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What My MMA Career Taught Me

abbeyshepard761 profile image Abbey Shepard ・4 min read

What My MMA Career Taught Me — pt. 1

This story is about how I could have been a contender. Okay I’m kidding. I didn’t have the most illustrious mixed martial arts career. I…

I had always considered myself a martial artist who fights rather than a fighter who learned martial arts — although I probably flowed between those two categories over the years.

I have a talent for coming up with an analogy about martial arts training for everything. It’s because training to improve your martial arts skills and training to step into a cage and fight another person teaches you a lot about . . . everything. Over the course of six amateur fights and two professional fights I learned a lot about how to get things done, how to pick myself up after disappointment, how to work through frustration and how to process moments of success.

Getting It Done

I always tell people “I can show you and tell you how to throw a punch thousands of times but until you actually throw thousands of punches, you will never know how to throw a punch.” What does that even mean?!?! Here’s the deal, too often we spend time thinking and planning and envisioning what it would be like to reach a goal. There has to be some level of planning but if you never make it past the planning stage, you will never accomplish your goals.

How does that apply to “real” life? Let’s pretend you want to start a business. You come up with this solution to a problem you know millions of people have. You make a checklist. You write out a concept paper. You tell all your friends about it. Then you do a ton of research and read a bunch of books about starting a business and how to get funding. How far into knowing how to throw a punch are you? With all those things done, I’d say you know which gym you are going to try out and you bought some gloves. Not that far but it’s a start.

So what next? You have to walk into the gym. Again, what does that even mean?!?! It means you have to start to do the things that you might not be comfortable with doing. We’ll pretend your business idea doesn’t require a set of skills you don’t already have — now you need to start to try to sell your product or service. The first time you ask someone to spend money on your business service or product that is the first time you have thrown a punch. Before that you have just been preparing to throw the first punch.

That isn’t even the hard part, that’s just the initial discomfort. Here’s what discomfort looks like when you are learning to punch. A punch is composed of hundreds of small technical movements functioning together to purposefully generate power and then release the full potential of that power in an instant. The hundreds of small movements start on the floor and flow up from the ball of your foot through every fiber of your calf, hamstring, quad, hip, glut, every back muscle, all four shoulder muscles, your neck, pectorals, biceps, triceps, forearms, wrist and ultimately your fist. When you throw a punch it touches every part of your body. To the untrained eye, to someone who has never learned the intricacies of a punch, it doesn’t seem that complicated.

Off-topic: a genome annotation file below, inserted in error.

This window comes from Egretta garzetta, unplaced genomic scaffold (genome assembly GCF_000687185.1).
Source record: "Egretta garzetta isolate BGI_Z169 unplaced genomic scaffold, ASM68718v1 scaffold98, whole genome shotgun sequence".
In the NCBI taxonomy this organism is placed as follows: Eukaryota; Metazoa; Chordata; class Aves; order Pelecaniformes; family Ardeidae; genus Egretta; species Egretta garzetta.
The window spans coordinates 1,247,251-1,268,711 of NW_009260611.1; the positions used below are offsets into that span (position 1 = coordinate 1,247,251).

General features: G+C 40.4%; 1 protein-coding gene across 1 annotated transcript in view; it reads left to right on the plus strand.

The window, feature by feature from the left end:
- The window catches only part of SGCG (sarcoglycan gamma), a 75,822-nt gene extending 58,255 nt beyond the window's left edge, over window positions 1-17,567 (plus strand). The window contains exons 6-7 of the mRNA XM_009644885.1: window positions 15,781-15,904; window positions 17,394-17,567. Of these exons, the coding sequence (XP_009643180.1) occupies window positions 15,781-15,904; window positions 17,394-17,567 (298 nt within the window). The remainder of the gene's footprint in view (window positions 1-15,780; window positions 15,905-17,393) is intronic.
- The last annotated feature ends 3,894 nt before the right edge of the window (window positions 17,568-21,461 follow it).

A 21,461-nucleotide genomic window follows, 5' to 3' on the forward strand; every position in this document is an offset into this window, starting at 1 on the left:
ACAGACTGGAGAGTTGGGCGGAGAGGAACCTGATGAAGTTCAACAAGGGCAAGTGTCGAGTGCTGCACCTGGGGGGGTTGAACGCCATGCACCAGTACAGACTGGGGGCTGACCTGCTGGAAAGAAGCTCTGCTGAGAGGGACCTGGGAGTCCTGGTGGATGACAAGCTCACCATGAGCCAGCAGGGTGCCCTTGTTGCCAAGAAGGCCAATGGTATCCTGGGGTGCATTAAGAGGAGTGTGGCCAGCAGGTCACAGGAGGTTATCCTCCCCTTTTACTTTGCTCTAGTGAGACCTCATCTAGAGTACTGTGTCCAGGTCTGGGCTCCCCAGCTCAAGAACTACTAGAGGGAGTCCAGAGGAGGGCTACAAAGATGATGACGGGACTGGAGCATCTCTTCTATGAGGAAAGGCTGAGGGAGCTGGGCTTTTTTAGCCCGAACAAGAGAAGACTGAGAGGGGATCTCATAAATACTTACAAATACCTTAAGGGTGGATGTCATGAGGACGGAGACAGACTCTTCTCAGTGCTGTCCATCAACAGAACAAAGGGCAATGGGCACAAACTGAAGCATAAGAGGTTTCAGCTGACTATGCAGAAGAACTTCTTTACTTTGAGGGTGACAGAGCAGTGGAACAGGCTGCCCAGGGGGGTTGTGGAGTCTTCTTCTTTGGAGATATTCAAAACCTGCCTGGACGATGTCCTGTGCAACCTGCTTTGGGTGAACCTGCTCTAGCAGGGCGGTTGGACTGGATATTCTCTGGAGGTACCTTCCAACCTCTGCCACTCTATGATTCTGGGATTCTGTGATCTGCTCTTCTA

The first lesson in truly learning how to throw a punch is so frustrating, so frustrating. Especially if you fancy yourself athletic, that has to do with expectations and that is a different topic. The discomfort is realizing you thought you knew what throwing a punch meant and you just found out you don’t even know how to stand. The frustrating part is realizing that you are not going to get this right any time soon. You will not throw a good punch for a long time and as soon as you think you are doing something right you realize that you are throwing a good punch for a beginner and now you are ready to start learning the intermediate techniques. In fact, you have only been practicing the jab and cross, the one two. Also, a month in and you can finally do a whole class and walk the next day without a funny swagger.

Ok seriously now — what does this mean for the business venture. This is where the realization that the idea you thought was solving the problem millions have doesn’t strike very many people as being worth paying for or they don’t really even think it’s a problem. But you only found that out because you started actually asking people to pay for it. If you hadn’t started throwing the punches you wouldn’t have seen all these places where you can improve. The benefit is that you are now getting feedback —

“stay on the balls of your feet” — Punching

“here’s the only way I could see paying for that service” — Business

“keep your elbow in” — Punching

“I already use this service to address that problem” — Business

Basically, getting things done, I mean really accomplishing things requires some level of discomfort. If what your doing seems really easy then you might not actually be throwing punches yet or you are ready to move to the intermediate or advanced techniques.

I’ll have to share my learnings about picking myself up after disappointment, working through frustration, and processing moments of success another time. This is already a long read.

Last thing — go try a boxing or muay thai class. You’ll love it!

First published on Medium
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